News

The "Wrecking Ball" singer features in the moodily lit Spring 2014 campaign, but there’s something up with her co-star.

Film: Half-baked in the sun

The Big Pictures: HIDEOUS KINKY (15) DIRECTOR: GILLIES MACKINNON STARRING: KATE WINSLET, SAiD TAGHMAOUI, BELLA RIZA 99 MINUTES HOW STELLA GOT HER GROOVE BACK (15) DIRECTOR:KEVIN RODNEY SULLIVAN STARRING: ANGELA BASSETT, WHOOPI GOLDBERG, REGINA KING 124 MINUTES

Arts: Sense and sensibility

Neil LaBute's latest film is another portrait of bad behaviour with laughs. At whose expense?

I sailed in the Titanic show - and survived

Notebook

`Titanic' turns disaster into a theme park

IT WAS a disaster. It became a movie. Inevitably, it is now a theme park.

Going Out: Event: Titanic exhibition

Overhyped, overboard and next week it's coming over here - the Titanic Official Movie Tour at Wembley Exhibition Hall 2 sails into "London, England" on Wednesday of next week. While Leonardo DiCaprio, and Kate Winslet are unlikely to put in an appearance, visitors can examine the stars' costumes and later wander the sizeable recreation of the Titanic set. This comes complete with lights, cameras, props, costumes and other filmic paraphernalia.

Letter: Winslet's wedding

Sir: I cannot comment on the other instances mentioned in Emma Cook's sneering article "How lo-fi can you go?" (25 November) but I can speak with some authority about Kate Winslet's wedding. It was as near a normal wedding as someone in Kate's position was going to be allowed and it was thoroughly genuine. I try to ensure that each couple marrying in my church do so in the style most appropriate to them, and I am quite clear that we achieved that aim in Jim and Kate's case. If they had wanted opera singers, string quartets, costumes and stage sets we could have accommodated them, and it would have been splendid, but it would not have reflected the people that they are.

The Critics: Video

Titanic (12). James Cameron's vapid historical epic prioritises spectacle over substance, and verges on crassness throughout; it's also, as you know by now, the highest-grossing movie in history. The film's many fans and defenders seem not to care that Cameron's script is virtually sub-literate in parts, and that the first half of this three-hour-plus movie is lethally dull (not to mention clogged with some of the most ridiculous cliches ever seen on screen). Predictably, the film kicks into high gear as soon as the ship goes down, though it's worth noting that in Cameron's version of events, the lookouts fail to notice the looming iceberg because they're busy watching Leonardo DiCaprio and Kate Winslet snog. Winslet emerges unscathed, which is saying something since she's required to quote Freud and babble on about Picasso. The same cannot be said for DiCaprio, who, on the basis of this film, Total Eclipse, and The Man With the Iron Mask, should never be allowed to appear in any movie that is set before 1980.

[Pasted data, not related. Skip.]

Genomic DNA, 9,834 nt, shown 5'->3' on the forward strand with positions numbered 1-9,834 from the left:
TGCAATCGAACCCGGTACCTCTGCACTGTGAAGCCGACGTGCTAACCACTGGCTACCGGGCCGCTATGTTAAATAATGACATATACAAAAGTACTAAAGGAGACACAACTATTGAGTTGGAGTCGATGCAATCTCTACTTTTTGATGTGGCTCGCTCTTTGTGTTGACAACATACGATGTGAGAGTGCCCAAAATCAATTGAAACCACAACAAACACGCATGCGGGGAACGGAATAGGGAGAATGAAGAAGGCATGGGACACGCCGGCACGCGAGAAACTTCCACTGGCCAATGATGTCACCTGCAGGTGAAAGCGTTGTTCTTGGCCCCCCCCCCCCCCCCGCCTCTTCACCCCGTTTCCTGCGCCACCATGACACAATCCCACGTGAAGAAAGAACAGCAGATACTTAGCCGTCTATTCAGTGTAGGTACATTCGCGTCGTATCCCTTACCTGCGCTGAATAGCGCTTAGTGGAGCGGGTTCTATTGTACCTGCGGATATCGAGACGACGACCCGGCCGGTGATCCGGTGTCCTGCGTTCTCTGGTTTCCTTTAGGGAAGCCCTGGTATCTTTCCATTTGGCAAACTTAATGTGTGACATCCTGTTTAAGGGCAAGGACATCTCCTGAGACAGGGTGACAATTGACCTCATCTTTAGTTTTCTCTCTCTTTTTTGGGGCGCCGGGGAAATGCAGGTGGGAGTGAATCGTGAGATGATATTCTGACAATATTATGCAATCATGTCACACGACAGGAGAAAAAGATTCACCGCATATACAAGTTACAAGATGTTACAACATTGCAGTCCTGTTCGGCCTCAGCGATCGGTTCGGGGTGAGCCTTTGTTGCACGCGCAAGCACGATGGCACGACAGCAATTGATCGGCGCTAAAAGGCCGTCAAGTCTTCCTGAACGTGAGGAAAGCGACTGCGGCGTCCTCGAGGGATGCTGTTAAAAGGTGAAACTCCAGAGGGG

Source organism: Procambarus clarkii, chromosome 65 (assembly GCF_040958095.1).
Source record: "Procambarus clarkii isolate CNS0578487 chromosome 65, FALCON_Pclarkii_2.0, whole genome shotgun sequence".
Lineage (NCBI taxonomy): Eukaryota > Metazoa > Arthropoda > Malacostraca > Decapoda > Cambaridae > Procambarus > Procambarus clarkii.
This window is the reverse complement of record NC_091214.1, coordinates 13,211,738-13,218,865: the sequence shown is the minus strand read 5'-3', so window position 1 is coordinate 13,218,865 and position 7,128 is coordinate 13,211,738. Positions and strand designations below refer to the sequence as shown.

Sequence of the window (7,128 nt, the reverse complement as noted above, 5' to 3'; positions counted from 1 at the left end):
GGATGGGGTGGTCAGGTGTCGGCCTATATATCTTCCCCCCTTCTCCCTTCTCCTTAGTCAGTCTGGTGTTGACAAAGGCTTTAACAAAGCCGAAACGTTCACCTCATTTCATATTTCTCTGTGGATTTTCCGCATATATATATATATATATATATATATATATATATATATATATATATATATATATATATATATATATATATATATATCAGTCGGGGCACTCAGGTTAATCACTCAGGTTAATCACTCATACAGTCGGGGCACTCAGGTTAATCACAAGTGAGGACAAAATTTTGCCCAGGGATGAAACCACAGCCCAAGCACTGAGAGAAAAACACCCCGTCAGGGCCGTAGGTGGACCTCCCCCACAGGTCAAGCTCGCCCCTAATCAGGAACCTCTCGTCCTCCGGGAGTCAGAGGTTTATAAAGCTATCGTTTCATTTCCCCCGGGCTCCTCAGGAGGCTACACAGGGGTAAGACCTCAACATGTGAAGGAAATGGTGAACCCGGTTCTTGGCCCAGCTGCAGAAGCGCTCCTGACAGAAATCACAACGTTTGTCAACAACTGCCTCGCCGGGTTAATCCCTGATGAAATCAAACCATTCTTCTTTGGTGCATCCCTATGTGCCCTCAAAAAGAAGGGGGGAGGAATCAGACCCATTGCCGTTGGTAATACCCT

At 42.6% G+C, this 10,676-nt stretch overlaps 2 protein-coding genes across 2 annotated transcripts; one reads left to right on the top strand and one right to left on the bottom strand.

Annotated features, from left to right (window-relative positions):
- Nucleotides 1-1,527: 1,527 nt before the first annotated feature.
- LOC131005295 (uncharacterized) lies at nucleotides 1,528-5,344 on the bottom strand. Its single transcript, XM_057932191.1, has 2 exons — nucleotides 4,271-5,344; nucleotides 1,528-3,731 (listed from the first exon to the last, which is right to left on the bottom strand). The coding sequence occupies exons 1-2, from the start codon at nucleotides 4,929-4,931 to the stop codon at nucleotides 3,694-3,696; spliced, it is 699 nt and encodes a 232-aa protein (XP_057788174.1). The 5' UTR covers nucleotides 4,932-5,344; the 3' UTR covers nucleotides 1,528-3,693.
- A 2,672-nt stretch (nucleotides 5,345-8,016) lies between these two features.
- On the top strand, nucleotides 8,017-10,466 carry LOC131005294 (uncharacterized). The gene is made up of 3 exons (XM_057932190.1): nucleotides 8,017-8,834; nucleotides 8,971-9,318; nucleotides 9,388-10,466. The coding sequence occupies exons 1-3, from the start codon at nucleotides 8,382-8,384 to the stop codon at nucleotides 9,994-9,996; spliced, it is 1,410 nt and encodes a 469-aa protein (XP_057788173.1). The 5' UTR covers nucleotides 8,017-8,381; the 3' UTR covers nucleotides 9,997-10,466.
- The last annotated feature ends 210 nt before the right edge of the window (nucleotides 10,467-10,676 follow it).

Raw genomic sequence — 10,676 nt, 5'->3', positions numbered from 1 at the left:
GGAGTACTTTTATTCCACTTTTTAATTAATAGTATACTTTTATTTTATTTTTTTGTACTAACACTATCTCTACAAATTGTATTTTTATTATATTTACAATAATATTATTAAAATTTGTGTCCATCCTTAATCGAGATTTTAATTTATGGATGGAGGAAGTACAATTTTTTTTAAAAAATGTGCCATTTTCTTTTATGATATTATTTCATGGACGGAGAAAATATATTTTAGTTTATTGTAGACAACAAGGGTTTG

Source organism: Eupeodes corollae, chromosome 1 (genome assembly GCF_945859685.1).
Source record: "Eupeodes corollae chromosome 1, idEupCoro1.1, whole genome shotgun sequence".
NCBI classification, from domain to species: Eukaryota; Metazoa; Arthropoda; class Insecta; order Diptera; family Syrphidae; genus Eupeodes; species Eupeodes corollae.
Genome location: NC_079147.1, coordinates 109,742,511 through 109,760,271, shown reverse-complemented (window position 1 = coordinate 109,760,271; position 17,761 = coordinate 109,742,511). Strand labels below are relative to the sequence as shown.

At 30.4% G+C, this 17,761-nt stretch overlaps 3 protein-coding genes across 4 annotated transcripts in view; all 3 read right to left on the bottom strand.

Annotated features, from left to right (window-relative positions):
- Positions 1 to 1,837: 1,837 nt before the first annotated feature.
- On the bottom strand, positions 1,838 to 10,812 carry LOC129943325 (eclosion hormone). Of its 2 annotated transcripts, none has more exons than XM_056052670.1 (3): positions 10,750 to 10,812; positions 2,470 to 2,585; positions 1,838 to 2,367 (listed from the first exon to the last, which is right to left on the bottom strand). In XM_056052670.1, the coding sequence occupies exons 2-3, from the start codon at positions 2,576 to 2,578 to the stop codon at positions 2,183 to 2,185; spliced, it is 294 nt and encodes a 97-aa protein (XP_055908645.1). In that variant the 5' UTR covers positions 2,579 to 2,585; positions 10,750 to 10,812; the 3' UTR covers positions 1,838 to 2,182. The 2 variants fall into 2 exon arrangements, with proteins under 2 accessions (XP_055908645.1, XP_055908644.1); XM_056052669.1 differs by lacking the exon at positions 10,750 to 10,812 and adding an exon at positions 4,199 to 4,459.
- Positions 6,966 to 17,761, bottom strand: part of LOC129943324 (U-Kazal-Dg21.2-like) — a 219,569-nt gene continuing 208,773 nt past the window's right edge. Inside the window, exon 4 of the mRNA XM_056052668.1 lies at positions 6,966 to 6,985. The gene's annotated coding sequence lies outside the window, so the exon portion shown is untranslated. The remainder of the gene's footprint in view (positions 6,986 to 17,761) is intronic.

In the sticks: Yes, children, your mother is a bag lady

WHEN I was married, which feels like several incarnations ago - the sort of thing you might uncover after hypnosis - preparing for the start of the new school year was like the mobilisation of the Russian Army for the First World War. Six weeks was the bare minimum to allow supplies and transport to be in a stage approaching combat readiness. Everything had to be bought, name-taped, washed, ironed and ready almost before the end of the summer term.

Television: The most incredible hulk in the world

Robin Buss views the Titanic through the eyes of a claustrophobe

Letter: Ulster's Titanic

THE NORMALLY estimable Robert Fisk writes an interesting article on the symbolism of the Titanic (Comment, 30 march). However he gets one major symbol totally wrong, as did the film.

Letter: Titanic and stunning

ALTHOUGH the take on Titanic was quite witty, it is insensitive and bitchy to keep talking about Kate Winslet's weight (Eye, 27 March). She is within perfectly normal parameters for a person of her build, and she looked stunning at the Oscars.

50 ways to drown a movie star

By Rosa Prince and Michael Greenwood

Why America's teenage girls can't get enough of 'Titanic'

The boat may sink, but a new feminist role model has risen on the silver screen

When the cameras stop rolling, dress to please yourselves